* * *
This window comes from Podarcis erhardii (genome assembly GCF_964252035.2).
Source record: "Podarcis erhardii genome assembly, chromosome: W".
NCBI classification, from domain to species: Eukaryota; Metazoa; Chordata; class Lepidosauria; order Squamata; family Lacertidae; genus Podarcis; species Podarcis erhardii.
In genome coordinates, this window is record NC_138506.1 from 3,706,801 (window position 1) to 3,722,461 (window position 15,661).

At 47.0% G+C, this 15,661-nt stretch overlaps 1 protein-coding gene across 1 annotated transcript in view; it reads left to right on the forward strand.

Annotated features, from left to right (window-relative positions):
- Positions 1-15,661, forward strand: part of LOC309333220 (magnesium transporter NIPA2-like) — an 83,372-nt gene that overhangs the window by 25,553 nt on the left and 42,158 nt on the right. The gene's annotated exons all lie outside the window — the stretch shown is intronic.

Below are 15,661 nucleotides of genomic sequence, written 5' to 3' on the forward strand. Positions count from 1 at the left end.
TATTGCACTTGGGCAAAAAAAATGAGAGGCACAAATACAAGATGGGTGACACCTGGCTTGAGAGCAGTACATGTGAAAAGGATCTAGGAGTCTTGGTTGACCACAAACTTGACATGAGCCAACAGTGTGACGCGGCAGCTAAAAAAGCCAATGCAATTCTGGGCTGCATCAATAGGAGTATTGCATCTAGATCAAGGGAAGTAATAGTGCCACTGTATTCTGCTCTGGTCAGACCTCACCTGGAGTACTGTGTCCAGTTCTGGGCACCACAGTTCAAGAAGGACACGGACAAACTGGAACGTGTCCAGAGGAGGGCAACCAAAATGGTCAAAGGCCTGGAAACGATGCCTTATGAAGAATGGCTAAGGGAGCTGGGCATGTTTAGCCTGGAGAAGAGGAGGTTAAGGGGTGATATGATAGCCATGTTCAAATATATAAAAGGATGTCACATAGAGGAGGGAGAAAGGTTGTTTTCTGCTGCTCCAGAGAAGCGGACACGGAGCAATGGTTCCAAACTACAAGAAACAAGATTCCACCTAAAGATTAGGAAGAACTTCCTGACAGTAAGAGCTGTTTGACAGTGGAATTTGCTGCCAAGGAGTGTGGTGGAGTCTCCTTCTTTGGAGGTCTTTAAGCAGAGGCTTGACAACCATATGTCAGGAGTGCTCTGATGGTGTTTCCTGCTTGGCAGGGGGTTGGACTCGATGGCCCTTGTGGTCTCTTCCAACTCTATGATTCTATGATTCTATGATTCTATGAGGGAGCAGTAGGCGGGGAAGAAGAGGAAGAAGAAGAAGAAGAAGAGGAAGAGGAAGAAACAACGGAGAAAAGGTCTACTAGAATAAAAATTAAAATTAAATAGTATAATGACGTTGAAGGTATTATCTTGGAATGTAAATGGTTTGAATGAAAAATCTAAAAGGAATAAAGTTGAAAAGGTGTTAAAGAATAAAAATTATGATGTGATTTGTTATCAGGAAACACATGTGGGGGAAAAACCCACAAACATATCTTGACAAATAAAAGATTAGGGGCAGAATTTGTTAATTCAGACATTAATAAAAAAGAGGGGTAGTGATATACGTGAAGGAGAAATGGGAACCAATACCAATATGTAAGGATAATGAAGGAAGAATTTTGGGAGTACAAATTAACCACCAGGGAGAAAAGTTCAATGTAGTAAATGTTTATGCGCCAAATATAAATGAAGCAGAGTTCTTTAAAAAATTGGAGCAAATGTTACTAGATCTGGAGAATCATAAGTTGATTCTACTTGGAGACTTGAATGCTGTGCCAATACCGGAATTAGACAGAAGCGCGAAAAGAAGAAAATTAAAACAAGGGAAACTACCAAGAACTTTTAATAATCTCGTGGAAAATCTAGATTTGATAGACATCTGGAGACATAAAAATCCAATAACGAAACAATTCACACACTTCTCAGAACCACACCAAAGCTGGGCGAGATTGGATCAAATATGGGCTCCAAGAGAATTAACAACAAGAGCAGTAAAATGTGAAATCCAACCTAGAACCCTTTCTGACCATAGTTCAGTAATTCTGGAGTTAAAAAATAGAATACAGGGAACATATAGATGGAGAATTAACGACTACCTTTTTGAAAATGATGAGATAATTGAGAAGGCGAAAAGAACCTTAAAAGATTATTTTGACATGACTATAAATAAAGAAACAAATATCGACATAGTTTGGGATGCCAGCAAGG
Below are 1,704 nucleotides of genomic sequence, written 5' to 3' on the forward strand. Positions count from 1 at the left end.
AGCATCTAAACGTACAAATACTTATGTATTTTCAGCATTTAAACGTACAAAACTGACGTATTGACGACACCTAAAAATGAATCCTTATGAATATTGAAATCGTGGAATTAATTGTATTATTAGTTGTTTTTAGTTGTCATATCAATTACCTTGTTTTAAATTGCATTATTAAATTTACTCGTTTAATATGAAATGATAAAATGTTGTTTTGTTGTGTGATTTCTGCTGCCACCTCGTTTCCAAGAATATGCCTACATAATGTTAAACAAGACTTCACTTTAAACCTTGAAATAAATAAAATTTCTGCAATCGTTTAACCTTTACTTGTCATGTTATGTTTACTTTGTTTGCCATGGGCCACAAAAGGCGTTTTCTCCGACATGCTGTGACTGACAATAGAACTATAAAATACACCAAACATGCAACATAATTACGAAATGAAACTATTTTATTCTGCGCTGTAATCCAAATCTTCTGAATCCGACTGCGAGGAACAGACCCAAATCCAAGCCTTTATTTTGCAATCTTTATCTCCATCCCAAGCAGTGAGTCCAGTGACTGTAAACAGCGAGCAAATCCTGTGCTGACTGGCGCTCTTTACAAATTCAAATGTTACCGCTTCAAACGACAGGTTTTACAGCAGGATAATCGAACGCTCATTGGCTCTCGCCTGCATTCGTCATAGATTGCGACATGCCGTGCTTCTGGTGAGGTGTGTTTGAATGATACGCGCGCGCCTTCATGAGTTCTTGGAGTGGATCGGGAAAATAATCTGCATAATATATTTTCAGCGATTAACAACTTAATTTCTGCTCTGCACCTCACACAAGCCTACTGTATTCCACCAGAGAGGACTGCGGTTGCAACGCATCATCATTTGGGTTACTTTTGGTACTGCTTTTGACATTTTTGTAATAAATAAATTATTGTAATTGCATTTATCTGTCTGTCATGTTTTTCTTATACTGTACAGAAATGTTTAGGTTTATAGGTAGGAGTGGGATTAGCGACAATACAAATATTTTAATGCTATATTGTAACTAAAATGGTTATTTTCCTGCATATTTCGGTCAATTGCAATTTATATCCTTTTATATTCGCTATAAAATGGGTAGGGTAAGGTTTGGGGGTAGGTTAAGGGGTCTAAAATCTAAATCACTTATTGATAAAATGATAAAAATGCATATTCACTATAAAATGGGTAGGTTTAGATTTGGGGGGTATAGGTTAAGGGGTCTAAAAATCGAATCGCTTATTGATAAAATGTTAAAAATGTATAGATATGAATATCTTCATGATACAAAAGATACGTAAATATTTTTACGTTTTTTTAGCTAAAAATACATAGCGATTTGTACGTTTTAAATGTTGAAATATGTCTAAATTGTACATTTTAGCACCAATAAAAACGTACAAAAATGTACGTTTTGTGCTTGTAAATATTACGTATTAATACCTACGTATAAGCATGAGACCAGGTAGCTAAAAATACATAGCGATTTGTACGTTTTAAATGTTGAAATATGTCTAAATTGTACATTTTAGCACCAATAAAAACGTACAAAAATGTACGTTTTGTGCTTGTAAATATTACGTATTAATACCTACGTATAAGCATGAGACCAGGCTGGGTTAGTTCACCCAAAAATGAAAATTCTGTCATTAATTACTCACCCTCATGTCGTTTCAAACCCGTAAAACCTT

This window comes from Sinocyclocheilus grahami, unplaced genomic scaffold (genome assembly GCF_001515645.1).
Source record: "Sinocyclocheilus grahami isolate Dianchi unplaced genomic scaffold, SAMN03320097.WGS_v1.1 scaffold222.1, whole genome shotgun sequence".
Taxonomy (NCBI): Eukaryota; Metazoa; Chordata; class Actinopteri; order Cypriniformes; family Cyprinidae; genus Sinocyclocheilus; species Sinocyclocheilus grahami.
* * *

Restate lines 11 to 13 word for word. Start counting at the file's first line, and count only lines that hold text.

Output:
AGCATCTAAACGTACAAATACTTATGTATTTTCAGCATTTAAACGTACAAAACTGACGTATTGACGACACCTAAAAATGAATCCTTATGAATATTGAAATCGTGGAATTAATTGTATTATTAGTTGTTTTTAGTTGTCATATCAATTACCTTGTTTTAAATTGCATTATTAAATTTACTCGTTTAATATGAAATGATAAAATGTTGTTTTGTTGTGTGATTTCTGCTGCCACCTCGTTTCCAAGAATATGCCTACATAATGTTAAACAAGACTTCACTTTAAACCTTGAAATAAATAAAATTTCTGCAATCGTTTAACCTTTACTTGTCATGTTATGTTTACTTTGTTTGCCATGGGCCACAAAAGGCGTTTTCTCCGACATGCTGTGACTGACAATAGAACTATAAAATACACCAAACATGCAACATAATTACGAAATGAAACTATTTTATTCTGCGCTGTAATCCAAATCTTCTGAATCCGACTGCGAGGAACAGACCCAAATCCAAGCCTTTATTTTGCAATCTTTATCTCCATCCCAAGCAGTGAGTCCAGTGACTGTAAACAGCGAGCAAATCCTGTGCTGACTGGCGCTCTTTACAAATTCAAATGTTACCGCTTCAAACGACAGGTTTTACAGCAGGATAATCGAACGCTCATTGGCTCTCGCCTGCATTCGTCATAGATTGCGACATGCCGTGCTTCTGGTGAGGTGTGTTTGAATGATACGCGCGCGCCTTCATGAGTTCTTGGAGTGGATCGGGAAAATAATCTGCATAATATATTTTCAGCGATTAACAACTTAATTTCTGCTCTGCACCTCACACAAGCCTACTGTATTCCACCAGAGAGGACTGCGGTTGCAACGCATCATCATTTGGGTTACTTTTGGTACTGCTTTTGACATTTTTGTAATAAATAAATTATTGTAATTGCATTTATCTGTCTGTCATGTTTTTCTTATACTGTACAGAAATGTTTAGGTTTATAGGTAGGAGTGGGATTAGCGACAATACAAATATTTTAATGCTATATTGTAACTAAAATGGTTATTTTCCTGCATATTTCGGTCAATTGCAATTTATATCCTTTTATATTCGCTATAAAATGGGTAGGGTAAGGTTTGGGGGTAGGTTAAGGGGTCTAAAATCTAAATCACTTATTGATAAAATGATAAAAATGCATATTCACTATAAAATGGGTAGGTTTAGATTTGGGGGGTATAGGTTAAGGGGTCTAAAAATCGAATCGCTTATTGATAAAATGTTAAAAATGTATAGATATGAATATCTTCATGATACAAAAGATACGTAAATATTTTTACGTTTTTTTAGCTAAAAATACATAGCGATTTGTACGTTTTAAATGTTGAAATATGTCTAAATTGTACATTTTAGCACCAATAAAAACGTACAAAAATGTACGTTTTGTGCTTGTAAATATTACGTATTAATACCTACGTATAAGCATGAGACCAGGTAGCTAAAAATACATAGCGATTTGTACGTTTTAAATGTTGAAATATGTCTAAATTGTACATTTTAGCACCAATAAAAACGTACAAAAATGTACGTTTTGTGCTTGTAAATATTACGTATTAATACCTACGTATAAGCATGAGACCAGGCTGGGTTAGTTCACCCAAAAATGAAAATTCTGTCATTAATTACTCACCCTCATGTCGTTTCAAACCCGTAAAACCTT

This window comes from Sinocyclocheilus grahami, unplaced genomic scaffold (genome assembly GCF_001515645.1).
Source record: "Sinocyclocheilus grahami isolate Dianchi unplaced genomic scaffold, SAMN03320097.WGS_v1.1 scaffold222.1, whole genome shotgun sequence".